As recently as 2013, when discussing with an Austrian in Denmark the concept of borders, I realised why passports are preposterous (1.). I don’t just mean the red or blue variety, from an anti or pro Brexit mentality. I mean any passport. Historically, it is impossible for “us” to not be part of Europe, as Dan Snow makes clear (2.). Imagine there’s no countries, sang Lennon, it isn’t hard to do. Actually, John, it is really hard to do, if the media are continually telling you “your” country is under threat from foreigners, with the government promoting an immigration crisis in an attempt to get you to support its Brexit stance. Nationalism is fashionable today, compared to universalism. If you find Lennon’s song difficult to swallow, blame Yoko…again. Shortly before his death, Lennon confirmed many of the lyrics of Imagine came from Yoko and she received a co-writing credit. When we co-authored Lost Passports 15 years ago I hadn’t yet imagined a no passport world (3.). The title of the poetry collection referred to each poem being like a lost passport that you rediscover, enabling you to travel metaphysically and metaphorically. Peter Lewin and I never declared which of the poems we had individually written; perhaps we collectively wrote each one. Poets function like radars, picking up frequencies. To say you actually own words is in many ways just as preposterous as saying a country is yours, can be “owned”. You don’t own your passport, of course. But how far does a sense of nationhood, an ideology, own you?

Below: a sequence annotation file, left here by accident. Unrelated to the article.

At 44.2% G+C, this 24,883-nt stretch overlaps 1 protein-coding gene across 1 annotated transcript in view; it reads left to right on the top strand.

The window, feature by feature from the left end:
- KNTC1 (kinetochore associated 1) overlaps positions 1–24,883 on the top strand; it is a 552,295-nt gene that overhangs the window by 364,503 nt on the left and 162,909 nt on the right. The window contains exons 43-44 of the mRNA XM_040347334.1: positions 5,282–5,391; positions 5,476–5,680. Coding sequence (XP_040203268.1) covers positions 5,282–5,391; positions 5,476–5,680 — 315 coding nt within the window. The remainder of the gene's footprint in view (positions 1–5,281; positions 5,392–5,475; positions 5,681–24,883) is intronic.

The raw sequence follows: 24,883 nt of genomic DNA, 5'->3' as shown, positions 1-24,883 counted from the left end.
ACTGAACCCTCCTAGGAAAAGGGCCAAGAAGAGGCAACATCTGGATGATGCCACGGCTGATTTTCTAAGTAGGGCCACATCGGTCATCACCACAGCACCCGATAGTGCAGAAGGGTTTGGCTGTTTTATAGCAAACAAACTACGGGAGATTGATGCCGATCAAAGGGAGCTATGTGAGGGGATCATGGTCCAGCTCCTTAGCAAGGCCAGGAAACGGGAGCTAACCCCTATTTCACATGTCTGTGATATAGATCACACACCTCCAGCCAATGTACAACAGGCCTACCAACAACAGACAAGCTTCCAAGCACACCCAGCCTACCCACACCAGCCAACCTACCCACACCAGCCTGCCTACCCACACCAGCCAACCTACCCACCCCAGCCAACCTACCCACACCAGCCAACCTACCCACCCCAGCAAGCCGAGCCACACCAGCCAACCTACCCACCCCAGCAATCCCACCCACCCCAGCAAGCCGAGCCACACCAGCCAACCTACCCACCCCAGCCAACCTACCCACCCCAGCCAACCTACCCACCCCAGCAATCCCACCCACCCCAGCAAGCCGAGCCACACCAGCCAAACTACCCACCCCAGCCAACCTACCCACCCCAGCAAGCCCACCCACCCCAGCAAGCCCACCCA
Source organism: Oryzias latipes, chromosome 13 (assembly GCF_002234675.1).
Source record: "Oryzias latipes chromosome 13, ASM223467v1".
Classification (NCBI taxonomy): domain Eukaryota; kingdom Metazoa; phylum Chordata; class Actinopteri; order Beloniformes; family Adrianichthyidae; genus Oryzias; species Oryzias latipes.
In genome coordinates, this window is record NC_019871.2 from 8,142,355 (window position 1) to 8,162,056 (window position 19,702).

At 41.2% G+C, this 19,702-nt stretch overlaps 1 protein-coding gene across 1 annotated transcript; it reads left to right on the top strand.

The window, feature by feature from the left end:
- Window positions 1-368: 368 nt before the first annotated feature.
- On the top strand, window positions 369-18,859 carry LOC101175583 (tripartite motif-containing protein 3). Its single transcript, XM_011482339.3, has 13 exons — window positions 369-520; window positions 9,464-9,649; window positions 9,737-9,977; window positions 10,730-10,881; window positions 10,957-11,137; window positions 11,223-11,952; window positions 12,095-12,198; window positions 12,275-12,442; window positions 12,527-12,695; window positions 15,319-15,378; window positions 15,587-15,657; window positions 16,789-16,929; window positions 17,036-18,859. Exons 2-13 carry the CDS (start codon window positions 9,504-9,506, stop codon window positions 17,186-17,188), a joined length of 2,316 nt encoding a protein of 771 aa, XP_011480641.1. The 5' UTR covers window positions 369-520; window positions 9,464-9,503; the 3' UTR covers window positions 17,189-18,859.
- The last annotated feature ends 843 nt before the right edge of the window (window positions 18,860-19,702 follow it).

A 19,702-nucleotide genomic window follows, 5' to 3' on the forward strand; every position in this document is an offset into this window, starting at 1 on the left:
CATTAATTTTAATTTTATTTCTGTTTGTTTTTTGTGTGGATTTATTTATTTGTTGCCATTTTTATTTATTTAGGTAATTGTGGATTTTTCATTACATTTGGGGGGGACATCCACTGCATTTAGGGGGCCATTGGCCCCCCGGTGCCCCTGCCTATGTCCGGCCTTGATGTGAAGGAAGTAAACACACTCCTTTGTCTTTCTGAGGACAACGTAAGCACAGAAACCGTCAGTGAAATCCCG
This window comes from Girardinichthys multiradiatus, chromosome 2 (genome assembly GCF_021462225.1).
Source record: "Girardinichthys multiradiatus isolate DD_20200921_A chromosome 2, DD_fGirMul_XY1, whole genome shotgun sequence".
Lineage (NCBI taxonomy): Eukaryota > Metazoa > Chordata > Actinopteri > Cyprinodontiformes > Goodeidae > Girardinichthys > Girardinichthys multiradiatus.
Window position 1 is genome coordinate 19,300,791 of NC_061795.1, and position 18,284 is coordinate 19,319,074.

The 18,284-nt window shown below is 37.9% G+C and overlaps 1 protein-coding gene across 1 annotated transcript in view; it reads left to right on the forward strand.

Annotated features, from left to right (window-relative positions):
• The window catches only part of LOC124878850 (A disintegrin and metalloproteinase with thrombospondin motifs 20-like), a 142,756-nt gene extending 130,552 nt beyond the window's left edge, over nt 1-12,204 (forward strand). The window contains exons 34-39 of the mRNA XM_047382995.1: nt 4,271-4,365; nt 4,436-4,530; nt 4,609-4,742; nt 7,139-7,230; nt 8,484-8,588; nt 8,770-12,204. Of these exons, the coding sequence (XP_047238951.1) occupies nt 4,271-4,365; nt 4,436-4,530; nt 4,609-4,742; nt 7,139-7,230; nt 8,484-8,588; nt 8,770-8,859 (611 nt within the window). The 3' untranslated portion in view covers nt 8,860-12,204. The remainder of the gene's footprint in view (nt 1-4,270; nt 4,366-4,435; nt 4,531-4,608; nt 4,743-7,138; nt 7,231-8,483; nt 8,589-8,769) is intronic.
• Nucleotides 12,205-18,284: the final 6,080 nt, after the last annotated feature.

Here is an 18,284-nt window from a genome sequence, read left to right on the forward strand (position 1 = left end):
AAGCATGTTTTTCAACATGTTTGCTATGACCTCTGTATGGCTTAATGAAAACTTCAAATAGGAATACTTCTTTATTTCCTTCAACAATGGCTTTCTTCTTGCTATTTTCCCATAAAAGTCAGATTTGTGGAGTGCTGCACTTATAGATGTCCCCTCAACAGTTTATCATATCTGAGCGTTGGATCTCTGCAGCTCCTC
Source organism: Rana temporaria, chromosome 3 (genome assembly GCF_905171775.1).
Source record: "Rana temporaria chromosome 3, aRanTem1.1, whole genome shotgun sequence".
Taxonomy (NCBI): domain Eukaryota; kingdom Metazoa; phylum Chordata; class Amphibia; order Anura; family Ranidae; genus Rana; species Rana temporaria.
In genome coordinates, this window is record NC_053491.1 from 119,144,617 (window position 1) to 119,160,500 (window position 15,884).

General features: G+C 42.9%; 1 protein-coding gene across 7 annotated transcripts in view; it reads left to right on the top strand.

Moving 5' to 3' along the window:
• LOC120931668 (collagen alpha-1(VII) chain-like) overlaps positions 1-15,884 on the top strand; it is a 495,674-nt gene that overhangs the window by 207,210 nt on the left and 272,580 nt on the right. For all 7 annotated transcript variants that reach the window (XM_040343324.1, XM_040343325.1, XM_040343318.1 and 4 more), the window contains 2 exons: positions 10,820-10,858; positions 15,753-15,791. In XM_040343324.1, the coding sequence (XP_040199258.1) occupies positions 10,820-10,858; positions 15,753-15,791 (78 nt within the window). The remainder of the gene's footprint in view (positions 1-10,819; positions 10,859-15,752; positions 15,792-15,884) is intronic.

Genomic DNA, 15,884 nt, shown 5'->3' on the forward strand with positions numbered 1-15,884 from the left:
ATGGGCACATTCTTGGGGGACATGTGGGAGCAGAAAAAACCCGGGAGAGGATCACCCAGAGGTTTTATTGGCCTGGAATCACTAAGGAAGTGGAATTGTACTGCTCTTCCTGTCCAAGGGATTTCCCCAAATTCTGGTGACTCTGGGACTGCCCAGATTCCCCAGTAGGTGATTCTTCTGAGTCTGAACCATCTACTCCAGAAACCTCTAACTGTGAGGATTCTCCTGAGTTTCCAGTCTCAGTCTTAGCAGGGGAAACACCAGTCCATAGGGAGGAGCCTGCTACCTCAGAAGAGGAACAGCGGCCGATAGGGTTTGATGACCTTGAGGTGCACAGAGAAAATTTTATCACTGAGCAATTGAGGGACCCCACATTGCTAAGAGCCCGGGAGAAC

2013 Conference, Aalborg, Denmark